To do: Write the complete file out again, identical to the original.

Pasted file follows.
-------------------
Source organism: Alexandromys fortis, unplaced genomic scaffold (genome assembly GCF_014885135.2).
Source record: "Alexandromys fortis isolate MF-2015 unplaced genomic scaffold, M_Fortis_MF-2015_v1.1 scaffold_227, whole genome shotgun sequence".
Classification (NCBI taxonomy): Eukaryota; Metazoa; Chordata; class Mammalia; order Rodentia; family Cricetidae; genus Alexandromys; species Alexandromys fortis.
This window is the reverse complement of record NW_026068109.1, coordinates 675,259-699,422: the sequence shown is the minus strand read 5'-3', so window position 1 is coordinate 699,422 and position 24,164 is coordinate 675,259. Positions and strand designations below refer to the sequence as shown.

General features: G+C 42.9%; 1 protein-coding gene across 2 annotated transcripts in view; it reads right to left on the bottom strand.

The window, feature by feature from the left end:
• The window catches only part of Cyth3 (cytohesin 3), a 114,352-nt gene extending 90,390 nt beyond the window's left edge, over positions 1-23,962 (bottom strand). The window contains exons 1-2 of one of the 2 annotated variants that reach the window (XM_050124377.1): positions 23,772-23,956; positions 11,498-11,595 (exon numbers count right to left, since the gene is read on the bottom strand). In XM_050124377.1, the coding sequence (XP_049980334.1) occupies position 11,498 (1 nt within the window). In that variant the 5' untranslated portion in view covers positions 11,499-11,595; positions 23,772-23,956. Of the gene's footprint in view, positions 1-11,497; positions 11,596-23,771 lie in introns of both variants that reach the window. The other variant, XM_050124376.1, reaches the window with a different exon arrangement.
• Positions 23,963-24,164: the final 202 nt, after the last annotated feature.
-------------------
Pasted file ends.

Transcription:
Source organism: Alexandromys fortis, unplaced genomic scaffold (genome assembly GCF_014885135.2).
Source record: "Alexandromys fortis isolate MF-2015 unplaced genomic scaffold, M_Fortis_MF-2015_v1.1 scaffold_227, whole genome shotgun sequence".
Classification (NCBI taxonomy): Eukaryota; Metazoa; Chordata; class Mammalia; order Rodentia; family Cricetidae; genus Alexandromys; species Alexandromys fortis.
This window is the reverse complement of record NW_026068109.1, coordinates 675,259-699,422: the sequence shown is the minus strand read 5'-3', so window position 1 is coordinate 699,422 and position 24,164 is coordinate 675,259. Positions and strand designations below refer to the sequence as shown.

General features: G+C 42.9%; 1 protein-coding gene across 2 annotated transcripts in view; it reads right to left on the bottom strand.

The window, feature by feature from the left end:
• The window catches only part of Cyth3 (cytohesin 3), a 114,352-nt gene extending 90,390 nt beyond the window's left edge, over positions 1-23,962 (bottom strand). The window contains exons 1-2 of one of the 2 annotated variants that reach the window (XM_050124377.1): positions 23,772-23,956; positions 11,498-11,595 (exon numbers count right to left, since the gene is read on the bottom strand). In XM_050124377.1, the coding sequence (XP_049980334.1) occupies position 11,498 (1 nt within the window). In that variant the 5' untranslated portion in view covers positions 11,499-11,595; positions 23,772-23,956. Of the gene's footprint in view, positions 1-11,497; positions 11,596-23,771 lie in introns of both variants that reach the window. The other variant, XM_050124376.1, reaches the window with a different exon arrangement.
• Positions 23,963-24,164: the final 202 nt, after the last annotated feature.